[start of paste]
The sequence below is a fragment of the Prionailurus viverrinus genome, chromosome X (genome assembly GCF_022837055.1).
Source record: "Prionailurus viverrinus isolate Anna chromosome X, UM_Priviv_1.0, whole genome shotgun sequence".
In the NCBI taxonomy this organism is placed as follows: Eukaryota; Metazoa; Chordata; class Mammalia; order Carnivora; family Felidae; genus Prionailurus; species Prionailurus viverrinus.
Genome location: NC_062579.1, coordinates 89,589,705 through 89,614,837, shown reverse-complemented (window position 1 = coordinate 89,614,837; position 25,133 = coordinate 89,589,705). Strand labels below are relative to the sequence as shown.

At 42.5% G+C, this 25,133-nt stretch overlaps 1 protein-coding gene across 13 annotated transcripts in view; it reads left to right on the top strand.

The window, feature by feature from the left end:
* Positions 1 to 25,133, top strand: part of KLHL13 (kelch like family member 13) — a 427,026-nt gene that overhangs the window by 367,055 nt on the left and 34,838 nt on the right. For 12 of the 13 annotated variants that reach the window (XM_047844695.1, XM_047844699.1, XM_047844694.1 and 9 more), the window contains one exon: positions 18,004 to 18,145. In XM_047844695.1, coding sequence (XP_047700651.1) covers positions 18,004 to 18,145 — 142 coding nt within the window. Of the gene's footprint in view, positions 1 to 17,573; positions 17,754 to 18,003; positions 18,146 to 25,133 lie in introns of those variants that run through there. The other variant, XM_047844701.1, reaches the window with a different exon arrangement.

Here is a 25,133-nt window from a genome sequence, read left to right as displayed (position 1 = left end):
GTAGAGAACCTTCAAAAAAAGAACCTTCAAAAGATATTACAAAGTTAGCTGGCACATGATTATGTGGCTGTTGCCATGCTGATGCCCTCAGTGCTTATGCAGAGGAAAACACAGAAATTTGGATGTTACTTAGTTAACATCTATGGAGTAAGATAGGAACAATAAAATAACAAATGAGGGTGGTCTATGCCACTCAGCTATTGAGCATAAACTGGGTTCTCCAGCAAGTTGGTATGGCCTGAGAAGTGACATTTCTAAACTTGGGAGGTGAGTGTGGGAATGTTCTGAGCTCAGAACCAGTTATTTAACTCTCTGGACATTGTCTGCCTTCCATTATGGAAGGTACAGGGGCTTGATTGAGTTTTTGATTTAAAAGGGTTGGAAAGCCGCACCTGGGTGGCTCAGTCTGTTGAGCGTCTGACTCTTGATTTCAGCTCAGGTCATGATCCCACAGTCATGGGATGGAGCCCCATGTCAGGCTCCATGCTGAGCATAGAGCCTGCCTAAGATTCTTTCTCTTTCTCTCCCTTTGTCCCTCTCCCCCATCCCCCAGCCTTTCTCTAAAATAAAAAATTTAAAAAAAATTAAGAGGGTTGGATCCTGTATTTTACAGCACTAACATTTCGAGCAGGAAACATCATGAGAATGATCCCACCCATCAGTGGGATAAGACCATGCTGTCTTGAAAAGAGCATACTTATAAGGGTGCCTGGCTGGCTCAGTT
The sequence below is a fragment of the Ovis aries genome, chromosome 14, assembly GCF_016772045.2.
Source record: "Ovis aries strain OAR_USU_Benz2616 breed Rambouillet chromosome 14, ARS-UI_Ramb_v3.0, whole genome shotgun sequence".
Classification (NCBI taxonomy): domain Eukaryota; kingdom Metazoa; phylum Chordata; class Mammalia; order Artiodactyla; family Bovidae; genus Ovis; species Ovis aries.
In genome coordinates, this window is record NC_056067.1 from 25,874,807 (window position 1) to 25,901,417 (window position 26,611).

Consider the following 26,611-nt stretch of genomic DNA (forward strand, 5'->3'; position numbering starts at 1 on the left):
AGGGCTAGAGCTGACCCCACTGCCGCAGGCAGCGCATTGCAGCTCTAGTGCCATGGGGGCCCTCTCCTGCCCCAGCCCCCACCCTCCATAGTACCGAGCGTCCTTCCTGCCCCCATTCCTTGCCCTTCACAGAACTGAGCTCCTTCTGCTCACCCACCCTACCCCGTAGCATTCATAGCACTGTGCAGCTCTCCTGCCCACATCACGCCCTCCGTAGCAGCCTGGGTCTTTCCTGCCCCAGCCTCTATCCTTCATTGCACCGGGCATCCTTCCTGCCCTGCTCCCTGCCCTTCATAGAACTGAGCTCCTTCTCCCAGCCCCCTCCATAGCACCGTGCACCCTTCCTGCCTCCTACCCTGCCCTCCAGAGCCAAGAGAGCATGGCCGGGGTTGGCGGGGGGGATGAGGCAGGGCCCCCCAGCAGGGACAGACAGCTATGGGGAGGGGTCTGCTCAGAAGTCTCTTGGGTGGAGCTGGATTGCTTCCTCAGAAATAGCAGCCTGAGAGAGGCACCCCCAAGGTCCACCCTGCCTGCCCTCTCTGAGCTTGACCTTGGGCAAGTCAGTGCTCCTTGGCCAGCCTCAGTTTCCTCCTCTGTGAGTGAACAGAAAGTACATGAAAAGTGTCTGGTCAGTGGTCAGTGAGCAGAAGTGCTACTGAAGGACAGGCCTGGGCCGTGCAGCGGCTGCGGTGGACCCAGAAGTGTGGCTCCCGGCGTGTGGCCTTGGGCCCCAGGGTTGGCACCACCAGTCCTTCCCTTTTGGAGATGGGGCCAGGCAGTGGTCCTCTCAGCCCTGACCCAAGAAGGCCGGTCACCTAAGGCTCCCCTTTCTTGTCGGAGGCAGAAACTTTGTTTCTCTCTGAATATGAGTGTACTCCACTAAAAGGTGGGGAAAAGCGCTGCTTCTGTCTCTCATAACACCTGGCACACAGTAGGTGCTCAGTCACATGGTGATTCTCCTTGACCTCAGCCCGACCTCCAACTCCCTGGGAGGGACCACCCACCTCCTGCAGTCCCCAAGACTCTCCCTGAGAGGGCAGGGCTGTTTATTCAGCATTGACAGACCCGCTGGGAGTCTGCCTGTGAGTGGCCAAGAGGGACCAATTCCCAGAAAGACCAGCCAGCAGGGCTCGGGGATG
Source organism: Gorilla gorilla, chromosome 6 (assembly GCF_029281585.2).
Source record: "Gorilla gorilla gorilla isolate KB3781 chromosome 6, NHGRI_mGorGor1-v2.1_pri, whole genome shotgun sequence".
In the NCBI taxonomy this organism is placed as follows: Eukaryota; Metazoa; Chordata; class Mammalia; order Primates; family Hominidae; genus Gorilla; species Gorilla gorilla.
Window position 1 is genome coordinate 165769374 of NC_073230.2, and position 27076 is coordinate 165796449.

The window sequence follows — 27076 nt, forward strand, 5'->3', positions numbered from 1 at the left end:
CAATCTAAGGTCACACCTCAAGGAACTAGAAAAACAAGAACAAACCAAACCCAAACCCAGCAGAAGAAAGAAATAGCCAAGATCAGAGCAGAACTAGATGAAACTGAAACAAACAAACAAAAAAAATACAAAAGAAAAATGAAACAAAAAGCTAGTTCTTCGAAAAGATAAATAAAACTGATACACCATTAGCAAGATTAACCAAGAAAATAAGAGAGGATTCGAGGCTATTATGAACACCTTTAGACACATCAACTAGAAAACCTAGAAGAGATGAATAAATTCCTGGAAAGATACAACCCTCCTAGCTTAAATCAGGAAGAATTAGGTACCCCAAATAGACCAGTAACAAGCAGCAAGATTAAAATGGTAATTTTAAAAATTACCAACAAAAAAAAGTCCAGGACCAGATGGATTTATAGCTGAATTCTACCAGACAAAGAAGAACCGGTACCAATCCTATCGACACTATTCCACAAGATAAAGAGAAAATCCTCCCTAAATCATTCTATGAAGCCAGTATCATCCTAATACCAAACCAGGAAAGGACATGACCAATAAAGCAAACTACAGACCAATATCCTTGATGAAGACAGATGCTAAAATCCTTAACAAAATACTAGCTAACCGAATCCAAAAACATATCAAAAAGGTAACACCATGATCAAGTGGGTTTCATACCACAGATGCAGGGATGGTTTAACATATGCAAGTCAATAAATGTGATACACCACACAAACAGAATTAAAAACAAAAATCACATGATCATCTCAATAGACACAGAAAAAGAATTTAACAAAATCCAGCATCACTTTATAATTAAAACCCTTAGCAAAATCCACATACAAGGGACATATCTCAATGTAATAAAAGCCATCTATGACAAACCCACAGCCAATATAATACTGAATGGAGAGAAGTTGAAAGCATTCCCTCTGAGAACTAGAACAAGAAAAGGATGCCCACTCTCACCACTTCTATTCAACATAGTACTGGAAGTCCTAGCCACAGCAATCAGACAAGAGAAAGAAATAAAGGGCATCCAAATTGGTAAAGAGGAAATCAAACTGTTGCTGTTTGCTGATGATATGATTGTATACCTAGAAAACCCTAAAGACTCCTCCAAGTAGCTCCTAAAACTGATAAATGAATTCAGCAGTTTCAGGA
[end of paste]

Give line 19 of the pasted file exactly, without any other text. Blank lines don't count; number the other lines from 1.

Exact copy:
Window position 1 is genome coordinate 165769374 of NC_073230.2, and position 27076 is coordinate 165796449.